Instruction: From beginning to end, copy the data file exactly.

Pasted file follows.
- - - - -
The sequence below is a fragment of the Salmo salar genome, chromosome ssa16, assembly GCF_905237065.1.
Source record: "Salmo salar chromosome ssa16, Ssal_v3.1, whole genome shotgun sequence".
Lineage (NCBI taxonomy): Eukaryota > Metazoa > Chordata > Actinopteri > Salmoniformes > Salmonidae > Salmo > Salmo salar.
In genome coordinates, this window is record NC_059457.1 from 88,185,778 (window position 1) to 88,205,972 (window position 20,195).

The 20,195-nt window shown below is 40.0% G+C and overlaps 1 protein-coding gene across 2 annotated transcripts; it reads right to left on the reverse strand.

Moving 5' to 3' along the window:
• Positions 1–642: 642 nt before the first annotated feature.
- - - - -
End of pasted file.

The sequence below is a fragment of the Salmo salar genome, chromosome ssa16, assembly GCF_905237065.1.
Source record: "Salmo salar chromosome ssa16, Ssal_v3.1, whole genome shotgun sequence".
Lineage (NCBI taxonomy): Eukaryota > Metazoa > Chordata > Actinopteri > Salmoniformes > Salmonidae > Salmo > Salmo salar.
In genome coordinates, this window is record NC_059457.1 from 88,185,778 (window position 1) to 88,205,972 (window position 20,195).

The 20,195-nt window shown below is 40.0% G+C and overlaps 1 protein-coding gene across 2 annotated transcripts; it reads right to left on the reverse strand.

Moving 5' to 3' along the window:
• Positions 1–642: 642 nt before the first annotated feature.